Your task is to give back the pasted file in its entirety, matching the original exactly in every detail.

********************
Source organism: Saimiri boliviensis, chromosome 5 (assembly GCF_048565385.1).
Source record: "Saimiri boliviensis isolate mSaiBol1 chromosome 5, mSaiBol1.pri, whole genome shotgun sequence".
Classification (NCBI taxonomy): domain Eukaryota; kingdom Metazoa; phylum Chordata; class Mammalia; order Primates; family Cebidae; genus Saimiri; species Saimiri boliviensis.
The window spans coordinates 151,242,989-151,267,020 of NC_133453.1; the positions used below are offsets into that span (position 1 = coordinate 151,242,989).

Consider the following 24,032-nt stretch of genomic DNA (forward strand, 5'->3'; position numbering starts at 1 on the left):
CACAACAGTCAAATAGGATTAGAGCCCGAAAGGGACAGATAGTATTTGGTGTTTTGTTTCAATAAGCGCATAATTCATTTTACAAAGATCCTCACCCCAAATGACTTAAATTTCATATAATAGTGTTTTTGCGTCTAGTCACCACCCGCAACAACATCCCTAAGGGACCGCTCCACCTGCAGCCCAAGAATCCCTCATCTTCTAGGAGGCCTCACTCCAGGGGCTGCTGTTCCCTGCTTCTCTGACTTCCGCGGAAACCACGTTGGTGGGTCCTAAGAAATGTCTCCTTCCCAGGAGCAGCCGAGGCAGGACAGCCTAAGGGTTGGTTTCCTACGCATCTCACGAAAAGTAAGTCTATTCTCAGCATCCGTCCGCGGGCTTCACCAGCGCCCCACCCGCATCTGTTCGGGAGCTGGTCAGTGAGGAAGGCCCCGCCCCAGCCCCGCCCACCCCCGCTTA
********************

Source organism: Saimiri boliviensis, chromosome 5 (assembly GCF_048565385.1).
Source record: "Saimiri boliviensis isolate mSaiBol1 chromosome 5, mSaiBol1.pri, whole genome shotgun sequence".
Classification (NCBI taxonomy): domain Eukaryota; kingdom Metazoa; phylum Chordata; class Mammalia; order Primates; family Cebidae; genus Saimiri; species Saimiri boliviensis.
The window spans coordinates 151,242,989-151,267,020 of NC_133453.1; the positions used below are offsets into that span (position 1 = coordinate 151,242,989).

Consider the following 24,032-nt stretch of genomic DNA (forward strand, 5'->3'; position numbering starts at 1 on the left):
CACAACAGTCAAATAGGATTAGAGCCCGAAAGGGACAGATAGTATTTGGTGTTTTGTTTCAATAAGCGCATAATTCATTTTACAAAGATCCTCACCCCAAATGACTTAAATTTCATATAATAGTGTTTTTGCGTCTAGTCACCACCCGCAACAACATCCCTAAGGGACCGCTCCACCTGCAGCCCAAGAATCCCTCATCTTCTAGGAGGCCTCACTCCAGGGGCTGCTGTTCCCTGCTTCTCTGACTTCCGCGGAAACCACGTTGGTGGGTCCTAAGAAATGTCTCCTTCCCAGGAGCAGCCGAGGCAGGACAGCCTAAGGGTTGGTTTCCTACGCATCTCACGAAAAGTAAGTCTATTCTCAGCATCCGTCCGCGGGCTTCACCAGCGCCCCACCCGCATCTGTTCGGGAGCTGGTCAGTGAGGAAGGCCCCGCCCCAGCCCCGCCCACCCCCGCTTA